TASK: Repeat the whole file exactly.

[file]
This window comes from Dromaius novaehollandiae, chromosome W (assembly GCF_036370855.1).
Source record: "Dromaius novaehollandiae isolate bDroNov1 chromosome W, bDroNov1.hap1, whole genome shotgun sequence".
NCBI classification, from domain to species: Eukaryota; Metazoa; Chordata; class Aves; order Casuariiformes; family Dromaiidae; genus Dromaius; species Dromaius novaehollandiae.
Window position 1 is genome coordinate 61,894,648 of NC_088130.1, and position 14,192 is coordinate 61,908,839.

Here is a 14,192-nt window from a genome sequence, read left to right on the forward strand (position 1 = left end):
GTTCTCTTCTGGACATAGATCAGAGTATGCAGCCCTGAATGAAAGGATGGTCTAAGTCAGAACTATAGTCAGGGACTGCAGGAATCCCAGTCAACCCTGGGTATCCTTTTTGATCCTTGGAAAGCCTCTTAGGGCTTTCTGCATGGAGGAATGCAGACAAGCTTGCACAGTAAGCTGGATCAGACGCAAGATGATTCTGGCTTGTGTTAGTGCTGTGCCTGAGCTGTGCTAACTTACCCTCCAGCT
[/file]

This window comes from Dromaius novaehollandiae, chromosome W (assembly GCF_036370855.1).
Source record: "Dromaius novaehollandiae isolate bDroNov1 chromosome W, bDroNov1.hap1, whole genome shotgun sequence".
NCBI classification, from domain to species: Eukaryota; Metazoa; Chordata; class Aves; order Casuariiformes; family Dromaiidae; genus Dromaius; species Dromaius novaehollandiae.
Window position 1 is genome coordinate 61,894,648 of NC_088130.1, and position 14,192 is coordinate 61,908,839.

Here is a 14,192-nt window from a genome sequence, read left to right on the forward strand (position 1 = left end):
GTTCTCTTCTGGACATAGATCAGAGTATGCAGCCCTGAATGAAAGGATGGTCTAAGTCAGAACTATAGTCAGGGACTGCAGGAATCCCAGTCAACCCTGGGTATCCTTTTTGATCCTTGGAAAGCCTCTTAGGGCTTTCTGCATGGAGGAATGCAGACAAGCTTGCACAGTAAGCTGGATCAGACGCAAGATGATTCTGGCTTGTGTTAGTGCTGTGCCTGAGCTGTGCTAACTTACCCTCCAGCT